While there are many companies globally developing new technologies and methods to explore the moon, the following is an overview of the corporations that have made the most notable progress today and the approach they are taking to justify their exploration and or exploitation of lunar resources.

  1. SpaceX

SpaceX, founded in 2002, by billionaire tech mogul, Elon Musk, is probably the most successful private corporation to date. SpaceX has successfully launched several rockets into space as well as become the first private corporation to dock its ship at the international space station (ISS); providing supplies and equipment to the ISS. According to their website and several declarations from Musk himself, the expressed goal of the company is to develop industry on the Moon and make space travel commercial. Their most significant contribution to the space race in general has been the development of reusable rockets as well as rockets designed to carry extra heavy cargo. This is significant both drives down the cost of space travel as well as allows for more equipment, people, and ultimately information to be transported back and forth from the Earth to the Moon. SpaceX currently holds a $7.5 million dollar contract with NASA for the development of both software and hardware for these new rockets.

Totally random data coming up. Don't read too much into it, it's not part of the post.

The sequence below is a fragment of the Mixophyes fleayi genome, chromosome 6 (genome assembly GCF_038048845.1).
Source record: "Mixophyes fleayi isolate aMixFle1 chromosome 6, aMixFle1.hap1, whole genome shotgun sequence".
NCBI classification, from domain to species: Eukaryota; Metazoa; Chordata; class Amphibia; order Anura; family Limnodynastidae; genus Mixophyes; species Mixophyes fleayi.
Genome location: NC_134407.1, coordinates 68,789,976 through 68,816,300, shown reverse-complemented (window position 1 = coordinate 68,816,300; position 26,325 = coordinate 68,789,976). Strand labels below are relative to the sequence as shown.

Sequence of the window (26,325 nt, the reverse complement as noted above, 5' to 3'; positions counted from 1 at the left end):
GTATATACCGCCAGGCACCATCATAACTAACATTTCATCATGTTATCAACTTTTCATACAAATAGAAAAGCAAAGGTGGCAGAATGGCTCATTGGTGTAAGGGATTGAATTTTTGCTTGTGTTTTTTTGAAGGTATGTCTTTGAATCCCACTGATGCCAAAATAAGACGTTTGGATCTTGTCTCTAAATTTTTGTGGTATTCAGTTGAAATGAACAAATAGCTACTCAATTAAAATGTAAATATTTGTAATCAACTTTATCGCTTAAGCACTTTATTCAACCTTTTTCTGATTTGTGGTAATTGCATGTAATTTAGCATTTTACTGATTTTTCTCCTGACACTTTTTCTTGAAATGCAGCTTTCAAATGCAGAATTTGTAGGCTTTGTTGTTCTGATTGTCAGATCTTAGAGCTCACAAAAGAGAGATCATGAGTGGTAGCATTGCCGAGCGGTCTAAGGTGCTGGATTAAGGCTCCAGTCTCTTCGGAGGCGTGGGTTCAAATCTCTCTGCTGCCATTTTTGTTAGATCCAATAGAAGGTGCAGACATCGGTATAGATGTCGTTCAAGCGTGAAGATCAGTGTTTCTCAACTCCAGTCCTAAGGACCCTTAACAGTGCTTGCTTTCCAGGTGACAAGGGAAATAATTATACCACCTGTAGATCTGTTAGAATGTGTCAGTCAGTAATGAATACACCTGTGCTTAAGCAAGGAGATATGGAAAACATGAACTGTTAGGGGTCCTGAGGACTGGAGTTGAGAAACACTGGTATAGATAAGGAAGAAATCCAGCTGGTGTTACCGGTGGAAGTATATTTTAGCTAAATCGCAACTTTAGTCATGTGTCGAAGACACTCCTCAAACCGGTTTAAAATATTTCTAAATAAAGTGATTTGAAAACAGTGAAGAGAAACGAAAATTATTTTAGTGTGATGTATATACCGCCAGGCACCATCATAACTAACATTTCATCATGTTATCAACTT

1. Moon Express (MoonEx) 

MoonEx, founded by Robert D. Richards, Naveen Jain, and Barney Pell, in 2010,  was part of the CATALYST initiative launched by NASA. Additionally they received a contract in 2010 worth around 10 million U.S. dollars that included the use of all NASA facilities for both future launches and research. The current headquarter of MoonEx is housed in NASA’s main facilities. The company has expressed that they will successfully land on the Moon in 2020. Their website explicitly mentions mining as a main goal of their projects, referring to the Moon as Earth’s eighth continent, ripe for exploration. The language used on their website to describe their goals is reminiscent of the colonists as they glorify the idea of a new world waiting to be discovered.

The Moon has only been reached by government superpowers, but new advances in technology are bringing the Moon within reach of everyone. Soon we can all set sail as explorers to Earth’s 8th continent, seeking new knowledge, opportunity and adventure. We are blazing a trail to the Moon to seek and harvest these resources to support a new space renaissance…

MoonEx, while a private corporation seems to align with the expressed goals of the United States government as they too are looking for economic gains. Additionally the fact that they are actually operating out of NASA headquarters makes it very difficult to suggest that the private enterprise goals are not a direct extension of the U.S. government. Therefore, any potential gains made by the corporation are likely to be claimed by the state itself.


Author: GEN